It took 16 months of wrangling, but Bosnia finally has a new government _ a leadership that promised to immediately tackle the country's economic problems, including its pressing lack of a budget.
In December, the parties that had won the top six places during a national election in October 2010 agreed on how to divide the prime minister's position and the Cabinet posts. Parliament approved that Cabinet on Friday in a vote of 26-7, with one abstention.
Power in Bosnia is shared by Bosniaks, Serbs and Croats who rotate key government posts, and the delay to form a government and bickering over how to allocate funds have left this poor country without a budget. As a result, state officials have not received their January salaries.
Government officials have said the budget crisis will be the first thing they will deal with on Monday. Prime Minister Vjekoslav Bevanda, a Bosnian Croat and former regional finance minister, said more broadly that he will immediately tackle Bosnia's economic challenges.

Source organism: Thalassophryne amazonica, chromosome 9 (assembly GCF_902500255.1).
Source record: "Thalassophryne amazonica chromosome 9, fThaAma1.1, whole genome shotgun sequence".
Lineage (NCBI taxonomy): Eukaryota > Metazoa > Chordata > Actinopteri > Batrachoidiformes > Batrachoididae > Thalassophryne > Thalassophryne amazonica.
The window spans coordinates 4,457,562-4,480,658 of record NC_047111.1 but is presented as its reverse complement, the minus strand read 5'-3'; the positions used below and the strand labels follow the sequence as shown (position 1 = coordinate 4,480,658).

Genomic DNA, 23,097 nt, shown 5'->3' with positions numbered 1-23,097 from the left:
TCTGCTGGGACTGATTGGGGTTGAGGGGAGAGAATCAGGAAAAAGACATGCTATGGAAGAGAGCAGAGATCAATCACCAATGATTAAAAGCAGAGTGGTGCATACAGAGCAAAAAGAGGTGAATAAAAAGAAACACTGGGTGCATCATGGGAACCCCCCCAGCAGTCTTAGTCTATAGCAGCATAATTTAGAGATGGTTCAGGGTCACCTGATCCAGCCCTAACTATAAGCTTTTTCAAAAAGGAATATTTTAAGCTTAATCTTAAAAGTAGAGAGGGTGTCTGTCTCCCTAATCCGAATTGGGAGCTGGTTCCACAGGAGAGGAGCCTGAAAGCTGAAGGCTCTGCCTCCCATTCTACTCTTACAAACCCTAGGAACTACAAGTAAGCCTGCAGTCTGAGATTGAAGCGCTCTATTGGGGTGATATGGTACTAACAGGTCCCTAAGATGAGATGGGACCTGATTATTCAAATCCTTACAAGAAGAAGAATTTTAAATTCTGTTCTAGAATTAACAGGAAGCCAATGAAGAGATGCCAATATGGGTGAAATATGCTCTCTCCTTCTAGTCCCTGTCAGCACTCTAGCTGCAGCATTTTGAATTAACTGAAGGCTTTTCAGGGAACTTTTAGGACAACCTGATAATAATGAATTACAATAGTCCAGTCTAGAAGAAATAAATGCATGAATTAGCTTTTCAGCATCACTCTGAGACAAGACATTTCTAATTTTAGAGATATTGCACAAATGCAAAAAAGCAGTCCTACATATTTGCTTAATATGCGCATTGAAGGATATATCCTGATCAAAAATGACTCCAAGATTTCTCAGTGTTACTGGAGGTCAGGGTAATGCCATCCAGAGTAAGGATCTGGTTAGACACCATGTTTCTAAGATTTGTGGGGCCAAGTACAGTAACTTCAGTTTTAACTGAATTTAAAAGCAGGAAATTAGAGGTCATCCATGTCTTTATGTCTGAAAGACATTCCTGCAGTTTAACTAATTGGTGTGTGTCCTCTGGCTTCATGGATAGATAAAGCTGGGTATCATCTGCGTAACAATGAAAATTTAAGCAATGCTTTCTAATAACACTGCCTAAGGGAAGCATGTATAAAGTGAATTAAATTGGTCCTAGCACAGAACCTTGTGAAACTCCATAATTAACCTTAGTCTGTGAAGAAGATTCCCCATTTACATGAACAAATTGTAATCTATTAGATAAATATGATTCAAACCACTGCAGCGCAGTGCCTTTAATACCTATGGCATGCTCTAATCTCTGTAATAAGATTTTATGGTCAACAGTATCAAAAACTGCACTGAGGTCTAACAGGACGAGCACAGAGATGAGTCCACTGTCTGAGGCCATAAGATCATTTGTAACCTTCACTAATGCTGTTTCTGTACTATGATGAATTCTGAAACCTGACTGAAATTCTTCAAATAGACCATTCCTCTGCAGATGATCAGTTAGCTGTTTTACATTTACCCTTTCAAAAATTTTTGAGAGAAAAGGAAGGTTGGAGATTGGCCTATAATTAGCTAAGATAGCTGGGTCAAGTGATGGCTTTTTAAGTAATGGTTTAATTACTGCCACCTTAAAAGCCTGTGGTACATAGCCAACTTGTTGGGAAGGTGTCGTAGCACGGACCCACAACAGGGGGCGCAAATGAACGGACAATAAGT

Sixteen years after Bosnia's 1992-95 war, the unemployment rate is nearly 30 percent, political instability scares away much-needed foreign investment and a massive brain drain has hampered economic recovery.
Hundreds of thousands of Bosnians who live abroad have helped those still in the country by sending money back home. But job-killing financial crises in North America and Western Europe, where most Bosnian expatriates live and work, have forced some to return, jobless, to their homeland.
Bevanda further promised "this year will be the year of the European Union in Bosnia," meaning his government will focus on fulfilling the conditions for the country to get candidate status for the bloc.
EU High Representative for Foreign Affairs Catherine Ashton as well as EU Commissioner for Enlargement Stefan Fuele congratulated Bosnia on the appointment of its government and encouraged it in a statement "to concentrate on the pressing European integration agenda."
In reference to the lack of a state budget, however, the statement noted, "A sound economic and fiscal policy is an essential prerequisite for the country's EU integration process."
The embassy of the United States said the U.S. hopes the new government "will provide serious, productive leadership, putting aside personal differences to find common ground."
Slobodan Lekic in Brussels contributed to this report.